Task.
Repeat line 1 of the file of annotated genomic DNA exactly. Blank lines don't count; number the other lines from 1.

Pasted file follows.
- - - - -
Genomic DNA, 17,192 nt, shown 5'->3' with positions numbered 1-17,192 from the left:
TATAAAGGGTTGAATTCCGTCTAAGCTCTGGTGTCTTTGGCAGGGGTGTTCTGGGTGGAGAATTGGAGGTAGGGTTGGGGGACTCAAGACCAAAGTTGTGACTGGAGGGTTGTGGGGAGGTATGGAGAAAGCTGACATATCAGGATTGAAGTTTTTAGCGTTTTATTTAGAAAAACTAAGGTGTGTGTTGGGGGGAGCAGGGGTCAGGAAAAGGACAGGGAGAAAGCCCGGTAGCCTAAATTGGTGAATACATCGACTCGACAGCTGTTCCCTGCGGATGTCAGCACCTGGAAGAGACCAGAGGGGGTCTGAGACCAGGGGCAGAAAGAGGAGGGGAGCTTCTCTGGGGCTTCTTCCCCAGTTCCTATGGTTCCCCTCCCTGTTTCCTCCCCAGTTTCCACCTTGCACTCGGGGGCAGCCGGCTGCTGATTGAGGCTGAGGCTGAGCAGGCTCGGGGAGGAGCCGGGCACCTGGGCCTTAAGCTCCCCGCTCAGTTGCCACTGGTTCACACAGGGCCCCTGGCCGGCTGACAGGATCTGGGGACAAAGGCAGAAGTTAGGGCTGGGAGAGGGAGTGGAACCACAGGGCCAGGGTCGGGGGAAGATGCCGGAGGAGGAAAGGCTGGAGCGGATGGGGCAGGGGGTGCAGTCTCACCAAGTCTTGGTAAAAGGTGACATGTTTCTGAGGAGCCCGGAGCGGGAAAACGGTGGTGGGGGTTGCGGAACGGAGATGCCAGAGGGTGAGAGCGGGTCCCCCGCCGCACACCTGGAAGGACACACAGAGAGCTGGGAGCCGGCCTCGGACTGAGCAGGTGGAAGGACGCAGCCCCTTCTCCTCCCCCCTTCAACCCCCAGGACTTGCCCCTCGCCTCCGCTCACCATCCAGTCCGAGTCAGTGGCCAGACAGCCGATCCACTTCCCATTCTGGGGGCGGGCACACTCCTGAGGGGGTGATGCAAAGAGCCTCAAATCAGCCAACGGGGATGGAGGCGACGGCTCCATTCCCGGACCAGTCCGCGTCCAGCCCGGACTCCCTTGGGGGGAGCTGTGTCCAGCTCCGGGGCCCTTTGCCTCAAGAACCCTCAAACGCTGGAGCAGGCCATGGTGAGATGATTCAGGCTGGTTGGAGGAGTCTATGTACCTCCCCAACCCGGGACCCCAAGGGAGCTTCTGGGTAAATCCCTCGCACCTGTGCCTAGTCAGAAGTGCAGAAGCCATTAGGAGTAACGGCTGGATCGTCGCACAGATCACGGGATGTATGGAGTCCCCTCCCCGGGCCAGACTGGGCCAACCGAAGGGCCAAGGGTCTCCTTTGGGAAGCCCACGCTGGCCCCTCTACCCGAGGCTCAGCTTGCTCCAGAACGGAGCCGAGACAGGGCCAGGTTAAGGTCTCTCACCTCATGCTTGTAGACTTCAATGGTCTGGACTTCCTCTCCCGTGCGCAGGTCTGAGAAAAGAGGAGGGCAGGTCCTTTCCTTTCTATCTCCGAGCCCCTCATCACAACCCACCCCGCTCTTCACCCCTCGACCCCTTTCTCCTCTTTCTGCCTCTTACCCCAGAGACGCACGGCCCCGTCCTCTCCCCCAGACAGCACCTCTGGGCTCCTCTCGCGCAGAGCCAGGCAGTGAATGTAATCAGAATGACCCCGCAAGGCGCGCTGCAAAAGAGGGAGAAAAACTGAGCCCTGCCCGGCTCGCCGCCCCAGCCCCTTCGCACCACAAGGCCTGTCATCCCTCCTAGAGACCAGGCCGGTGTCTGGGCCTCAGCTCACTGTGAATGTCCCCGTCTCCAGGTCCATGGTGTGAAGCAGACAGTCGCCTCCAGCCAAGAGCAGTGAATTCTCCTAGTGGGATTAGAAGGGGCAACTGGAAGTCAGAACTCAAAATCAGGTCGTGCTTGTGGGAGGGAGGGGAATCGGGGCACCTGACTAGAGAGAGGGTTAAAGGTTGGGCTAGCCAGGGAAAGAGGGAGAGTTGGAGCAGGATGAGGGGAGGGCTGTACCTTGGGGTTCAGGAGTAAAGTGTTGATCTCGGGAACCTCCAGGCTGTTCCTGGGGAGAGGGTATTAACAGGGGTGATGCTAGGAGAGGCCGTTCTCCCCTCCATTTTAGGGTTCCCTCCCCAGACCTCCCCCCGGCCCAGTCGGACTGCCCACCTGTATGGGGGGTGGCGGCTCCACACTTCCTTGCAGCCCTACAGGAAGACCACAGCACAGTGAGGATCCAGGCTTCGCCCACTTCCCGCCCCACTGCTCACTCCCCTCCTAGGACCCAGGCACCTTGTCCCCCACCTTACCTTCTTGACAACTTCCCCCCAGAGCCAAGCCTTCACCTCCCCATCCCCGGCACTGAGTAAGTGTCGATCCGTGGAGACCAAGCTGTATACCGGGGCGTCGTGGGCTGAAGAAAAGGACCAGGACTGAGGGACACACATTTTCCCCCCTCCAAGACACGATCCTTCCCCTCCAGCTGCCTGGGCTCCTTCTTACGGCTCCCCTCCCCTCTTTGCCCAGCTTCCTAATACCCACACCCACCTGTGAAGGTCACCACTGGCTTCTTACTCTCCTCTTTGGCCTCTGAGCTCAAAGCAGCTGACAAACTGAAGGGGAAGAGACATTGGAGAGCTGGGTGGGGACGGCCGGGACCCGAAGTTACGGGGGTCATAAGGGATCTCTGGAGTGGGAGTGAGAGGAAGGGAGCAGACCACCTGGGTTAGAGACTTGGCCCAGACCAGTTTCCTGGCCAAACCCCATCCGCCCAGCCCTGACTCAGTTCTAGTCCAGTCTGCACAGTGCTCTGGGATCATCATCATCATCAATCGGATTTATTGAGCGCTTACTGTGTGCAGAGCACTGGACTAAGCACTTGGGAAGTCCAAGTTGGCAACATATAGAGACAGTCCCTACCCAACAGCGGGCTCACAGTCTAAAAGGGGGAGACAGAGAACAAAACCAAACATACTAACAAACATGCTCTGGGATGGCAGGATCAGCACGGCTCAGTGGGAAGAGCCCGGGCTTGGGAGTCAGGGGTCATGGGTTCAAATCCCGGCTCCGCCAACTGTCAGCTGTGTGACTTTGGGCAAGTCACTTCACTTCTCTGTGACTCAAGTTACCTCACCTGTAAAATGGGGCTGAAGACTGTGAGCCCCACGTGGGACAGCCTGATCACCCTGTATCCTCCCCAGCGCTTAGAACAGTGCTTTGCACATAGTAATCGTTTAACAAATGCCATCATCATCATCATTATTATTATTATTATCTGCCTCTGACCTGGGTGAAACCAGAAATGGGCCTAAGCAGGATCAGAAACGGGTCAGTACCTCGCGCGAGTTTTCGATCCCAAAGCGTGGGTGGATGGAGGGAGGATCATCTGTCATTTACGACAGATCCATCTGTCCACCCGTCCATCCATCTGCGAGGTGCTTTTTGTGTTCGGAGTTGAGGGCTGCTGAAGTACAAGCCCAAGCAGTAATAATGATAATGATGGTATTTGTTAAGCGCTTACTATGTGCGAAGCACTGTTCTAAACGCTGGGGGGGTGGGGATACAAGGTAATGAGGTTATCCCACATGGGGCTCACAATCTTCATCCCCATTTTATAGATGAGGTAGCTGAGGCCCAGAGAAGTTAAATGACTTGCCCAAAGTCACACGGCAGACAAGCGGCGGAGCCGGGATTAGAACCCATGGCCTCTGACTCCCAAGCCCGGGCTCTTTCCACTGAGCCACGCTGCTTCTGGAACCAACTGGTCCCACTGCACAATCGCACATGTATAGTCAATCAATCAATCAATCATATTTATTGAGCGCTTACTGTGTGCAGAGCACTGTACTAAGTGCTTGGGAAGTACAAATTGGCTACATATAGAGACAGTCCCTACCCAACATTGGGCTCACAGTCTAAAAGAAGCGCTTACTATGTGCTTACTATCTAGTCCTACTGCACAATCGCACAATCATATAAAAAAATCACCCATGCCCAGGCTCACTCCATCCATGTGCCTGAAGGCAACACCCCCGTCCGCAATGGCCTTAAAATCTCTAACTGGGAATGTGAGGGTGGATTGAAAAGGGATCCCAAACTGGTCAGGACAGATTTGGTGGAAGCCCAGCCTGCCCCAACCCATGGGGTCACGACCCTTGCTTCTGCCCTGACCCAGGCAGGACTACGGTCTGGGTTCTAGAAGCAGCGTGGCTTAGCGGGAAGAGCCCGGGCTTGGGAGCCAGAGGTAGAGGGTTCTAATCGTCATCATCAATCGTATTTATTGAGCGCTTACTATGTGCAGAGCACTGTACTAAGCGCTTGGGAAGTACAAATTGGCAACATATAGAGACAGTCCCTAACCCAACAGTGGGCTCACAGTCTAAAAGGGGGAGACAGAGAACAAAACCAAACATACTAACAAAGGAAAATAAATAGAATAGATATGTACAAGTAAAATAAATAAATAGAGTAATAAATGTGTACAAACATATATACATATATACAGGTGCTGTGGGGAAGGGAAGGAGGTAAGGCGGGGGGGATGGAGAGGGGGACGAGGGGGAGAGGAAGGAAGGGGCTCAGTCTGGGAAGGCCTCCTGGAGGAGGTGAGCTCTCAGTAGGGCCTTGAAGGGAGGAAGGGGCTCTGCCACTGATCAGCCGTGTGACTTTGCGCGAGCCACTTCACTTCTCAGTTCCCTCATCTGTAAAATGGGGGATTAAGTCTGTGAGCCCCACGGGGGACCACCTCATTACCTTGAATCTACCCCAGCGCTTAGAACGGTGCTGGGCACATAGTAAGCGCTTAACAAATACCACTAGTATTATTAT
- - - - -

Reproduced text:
Genomic DNA, 17,192 nt, shown 5'->3' with positions numbered 1-17,192 from the left: